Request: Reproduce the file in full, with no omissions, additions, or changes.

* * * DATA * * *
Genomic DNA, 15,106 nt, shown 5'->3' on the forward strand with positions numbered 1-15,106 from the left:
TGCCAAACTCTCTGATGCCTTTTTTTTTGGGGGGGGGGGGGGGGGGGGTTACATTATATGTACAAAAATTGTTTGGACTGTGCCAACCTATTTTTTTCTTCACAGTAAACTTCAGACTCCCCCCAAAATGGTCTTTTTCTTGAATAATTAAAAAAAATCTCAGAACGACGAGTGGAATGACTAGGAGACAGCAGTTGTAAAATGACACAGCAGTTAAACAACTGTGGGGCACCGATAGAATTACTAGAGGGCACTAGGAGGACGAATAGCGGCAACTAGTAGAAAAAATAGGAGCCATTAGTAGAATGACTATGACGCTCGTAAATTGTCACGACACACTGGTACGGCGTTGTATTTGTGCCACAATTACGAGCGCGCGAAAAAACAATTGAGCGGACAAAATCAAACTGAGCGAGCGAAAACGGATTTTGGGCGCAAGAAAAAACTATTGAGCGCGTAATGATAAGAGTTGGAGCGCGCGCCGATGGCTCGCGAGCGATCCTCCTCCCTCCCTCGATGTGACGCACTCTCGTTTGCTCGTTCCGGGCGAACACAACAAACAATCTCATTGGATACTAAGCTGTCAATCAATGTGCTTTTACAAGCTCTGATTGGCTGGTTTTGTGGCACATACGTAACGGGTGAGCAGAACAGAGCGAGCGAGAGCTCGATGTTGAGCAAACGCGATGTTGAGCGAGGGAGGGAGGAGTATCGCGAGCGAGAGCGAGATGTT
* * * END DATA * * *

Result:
Genomic DNA, 15,106 nt, shown 5'->3' on the forward strand with positions numbered 1-15,106 from the left:
TGCCAAACTCTCTGATGCCTTTTTTTTTGGGGGGGGGGGGGGGGGGGGTTACATTATATGTACAAAAATTGTTTGGACTGTGCCAACCTATTTTTTTCTTCACAGTAAACTTCAGACTCCCCCCAAAATGGTCTTTTTCTTGAATAATTAAAAAAAATCTCAGAACGACGAGTGGAATGACTAGGAGACAGCAGTTGTAAAATGACACAGCAGTTAAACAACTGTGGGGCACCGATAGAATTACTAGAGGGCACTAGGAGGACGAATAGCGGCAACTAGTAGAAAAAATAGGAGCCATTAGTAGAATGACTATGACGCTCGTAAATTGTCACGACACACTGGTACGGCGTTGTATTTGTGCCACAATTACGAGCGCGCGAAAAAACAATTGAGCGGACAAAATCAAACTGAGCGAGCGAAAACGGATTTTGGGCGCAAGAAAAAACTATTGAGCGCGTAATGATAAGAGTTGGAGCGCGCGCCGATGGCTCGCGAGCGATCCTCCTCCCTCCCTCGATGTGACGCACTCTCGTTTGCTCGTTCCGGGCGAACACAACAAACAATCTCATTGGATACTAAGCTGTCAATCAATGTGCTTTTACAAGCTCTGATTGGCTGGTTTTGTGGCACATACGTAACGGGTGAGCAGAACAGAGCGAGCGAGAGCTCGATGTTGAGCAAACGCGATGTTGAGCGAGGGAGGGAGGAGTATCGCGAGCGAGAGCGAGATGTT